Money & Banking

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Federer and Nadal go above and beyond at Aussie Open's Rally for Relief

<p>The tennis world has dug deep to raise a staggering $4.8 million for bushfire victims in a night of thrilling entertainment at the Rally for Relief which took place at Rod Laver Arena.</p> <p>The man behind the groundbreaking initiative was none other than Aussie’s own Nick Kyrgios, who was completely overcome with emotion after the total figure of $4,826,014 was revealed to him on court.</p> <p>The crowd in Melbourne was thrilled as he went head-to-head with Roger Federer in a one-set finale that was the highlight on the night.</p> <p>“I just got goosebumps when you said that number,” said Kyrgios.</p> <p>“It’s been an emotional couple of weeks. I just wanted to send a message, I just had to do it so I wrote the Tweet.</p> <p>“The whole Aussie team got behind it and I woke up the next day and it exploded, it was so emotional.</p> <blockquote class="twitter-tweet" data-lang="en"> <p dir="ltr">"It's been an emotional couple of weeks," says <a href="https://twitter.com/NickKyrgios?ref_src=twsrc%5Etfw">@NickKyrgios</a>.<a href="https://twitter.com/hashtag/Rally4Relief?src=hash&amp;ref_src=twsrc%5Etfw">#Rally4Relief</a> <br /><br />To contribute: <a href="https://t.co/a3qgsExZQj">https://t.co/a3qgsExZQj</a> <a href="https://t.co/RKvhFLyscU">pic.twitter.com/RKvhFLyscU</a></p> — #AusOpen (@AustralianOpen) <a href="https://twitter.com/AustralianOpen/status/1217393053138288640?ref_src=twsrc%5Etfw">January 15, 2020</a></blockquote> <p>“Back home at Canberra I couldn’t even go outside (due to the smoke), it was hard and I’m just so happy that we had Roger, Rafa, Novak – some of the greats – to get behind this.”</p> <p>The one-off special event saw some of the biggest names in tennis taking part, including Rafael Nadal, Novak Djokovic and Serena Williams, who donated their time to encourage support for charities helping deal with the bushfire crisis.</p> <p>The night was enjoyed by many, as the atmosphere was lighthearted with 12 players competing in a series of jovial matches and challenges to help raise money for the natural disaster.</p> <p>Spanish favourite Nadal also made a major announcement, revealing that he and Federer had donated a cumulative $250,000 from their own pockets after chatting earlier in the day.</p> <blockquote class="twitter-tweet" data-lang="en"> <p dir="ltr">"Talking with Roger, we decided to give $250,000 together." 👏 👏 👏 👏<a href="https://twitter.com/hashtag/Rally4Relief?src=hash&amp;ref_src=twsrc%5Etfw">#Rally4Relief</a><br /><br />To contribute: <a href="https://t.co/9RPgZ7cBoB">https://t.co/9RPgZ7cBoB</a> <a href="https://t.co/ocdiw8D0if">pic.twitter.com/ocdiw8D0if</a></p> — #AusOpen (@AustralianOpen) <a href="https://twitter.com/AustralianOpen/status/1217378578188447745?ref_src=twsrc%5Etfw">January 15, 2020</a></blockquote> <p>“Talking with Roger a couple of hours ago we decided to give $250,000 Australian dollars to the bushfire relief together,” he said.</p> <p>“Hopefully that can keep inspiring people to support this terrible disaster that we were going through and helps to recover all the things that we need (sic).”</p> <p>Later in the night, a Victorian firefighter had her dreams come true after she was given the chance to play with Nadal himself for an epic doubles match.</p> <p>Deb, a member of the Stuart Mill fire brigade, revealed on air that for the last few weeks she has been involved in battling fires in the crisis gripping the country.</p> <p>She admitted that it had been a very difficult time, as she witnessed neighbourhoods and wildlife being destroyed due to the fires.</p> <p>"We're there trying to make all the farmers feel safe while they go about their business."</p>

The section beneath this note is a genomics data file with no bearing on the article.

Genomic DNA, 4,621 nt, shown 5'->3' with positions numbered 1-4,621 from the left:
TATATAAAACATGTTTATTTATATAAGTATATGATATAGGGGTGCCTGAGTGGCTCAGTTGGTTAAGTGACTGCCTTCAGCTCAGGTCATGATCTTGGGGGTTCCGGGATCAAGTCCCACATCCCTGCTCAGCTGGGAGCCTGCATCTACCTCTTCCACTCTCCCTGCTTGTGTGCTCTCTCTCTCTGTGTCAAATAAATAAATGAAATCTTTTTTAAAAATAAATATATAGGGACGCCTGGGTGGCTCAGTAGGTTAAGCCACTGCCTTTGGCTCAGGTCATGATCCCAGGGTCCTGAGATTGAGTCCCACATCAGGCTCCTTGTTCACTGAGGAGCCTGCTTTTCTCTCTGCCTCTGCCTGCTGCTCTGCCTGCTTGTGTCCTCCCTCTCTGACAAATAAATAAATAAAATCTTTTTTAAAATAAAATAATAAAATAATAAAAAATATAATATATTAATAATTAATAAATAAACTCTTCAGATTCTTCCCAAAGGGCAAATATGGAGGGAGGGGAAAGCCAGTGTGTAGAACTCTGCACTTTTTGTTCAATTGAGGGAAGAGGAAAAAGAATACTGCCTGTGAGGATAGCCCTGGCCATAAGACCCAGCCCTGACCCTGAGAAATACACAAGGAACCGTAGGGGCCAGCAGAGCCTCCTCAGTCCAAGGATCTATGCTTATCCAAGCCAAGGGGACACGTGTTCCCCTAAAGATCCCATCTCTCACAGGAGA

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Westpac to pay one year off mortgages for fire-affected customers